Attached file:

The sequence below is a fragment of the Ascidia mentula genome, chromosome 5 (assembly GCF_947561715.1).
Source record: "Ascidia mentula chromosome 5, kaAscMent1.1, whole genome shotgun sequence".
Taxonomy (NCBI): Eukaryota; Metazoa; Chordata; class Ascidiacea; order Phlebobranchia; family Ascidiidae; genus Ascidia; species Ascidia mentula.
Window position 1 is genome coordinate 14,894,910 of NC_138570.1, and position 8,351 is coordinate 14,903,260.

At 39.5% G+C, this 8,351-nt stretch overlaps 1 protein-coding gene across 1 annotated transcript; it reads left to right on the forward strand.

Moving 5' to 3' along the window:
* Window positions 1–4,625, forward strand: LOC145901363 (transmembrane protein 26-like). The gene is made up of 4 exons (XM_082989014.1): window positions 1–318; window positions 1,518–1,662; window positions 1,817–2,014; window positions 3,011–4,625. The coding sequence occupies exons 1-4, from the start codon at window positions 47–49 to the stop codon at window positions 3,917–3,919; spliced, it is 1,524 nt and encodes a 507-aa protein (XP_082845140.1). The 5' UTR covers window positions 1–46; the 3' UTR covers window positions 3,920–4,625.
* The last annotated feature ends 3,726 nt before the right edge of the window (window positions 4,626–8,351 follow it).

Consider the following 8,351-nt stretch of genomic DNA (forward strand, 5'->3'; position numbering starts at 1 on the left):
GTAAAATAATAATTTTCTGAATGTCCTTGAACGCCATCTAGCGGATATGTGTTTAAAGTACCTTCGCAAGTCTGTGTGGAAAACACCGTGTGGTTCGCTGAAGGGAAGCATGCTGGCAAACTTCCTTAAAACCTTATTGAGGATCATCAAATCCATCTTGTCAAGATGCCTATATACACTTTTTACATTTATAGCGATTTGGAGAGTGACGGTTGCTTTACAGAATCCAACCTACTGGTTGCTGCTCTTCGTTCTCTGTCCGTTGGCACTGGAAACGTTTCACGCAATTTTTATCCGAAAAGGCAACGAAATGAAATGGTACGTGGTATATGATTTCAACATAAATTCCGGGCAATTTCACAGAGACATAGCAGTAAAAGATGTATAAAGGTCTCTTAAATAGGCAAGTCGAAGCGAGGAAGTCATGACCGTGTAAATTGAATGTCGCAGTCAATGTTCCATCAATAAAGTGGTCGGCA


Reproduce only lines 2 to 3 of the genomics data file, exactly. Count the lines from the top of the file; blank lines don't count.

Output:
Source record: "Ascidia mentula chromosome 5, kaAscMent1.1, whole genome shotgun sequence".
Taxonomy (NCBI): Eukaryota; Metazoa; Chordata; class Ascidiacea; order Phlebobranchia; family Ascidiidae; genus Ascidia; species Ascidia mentula.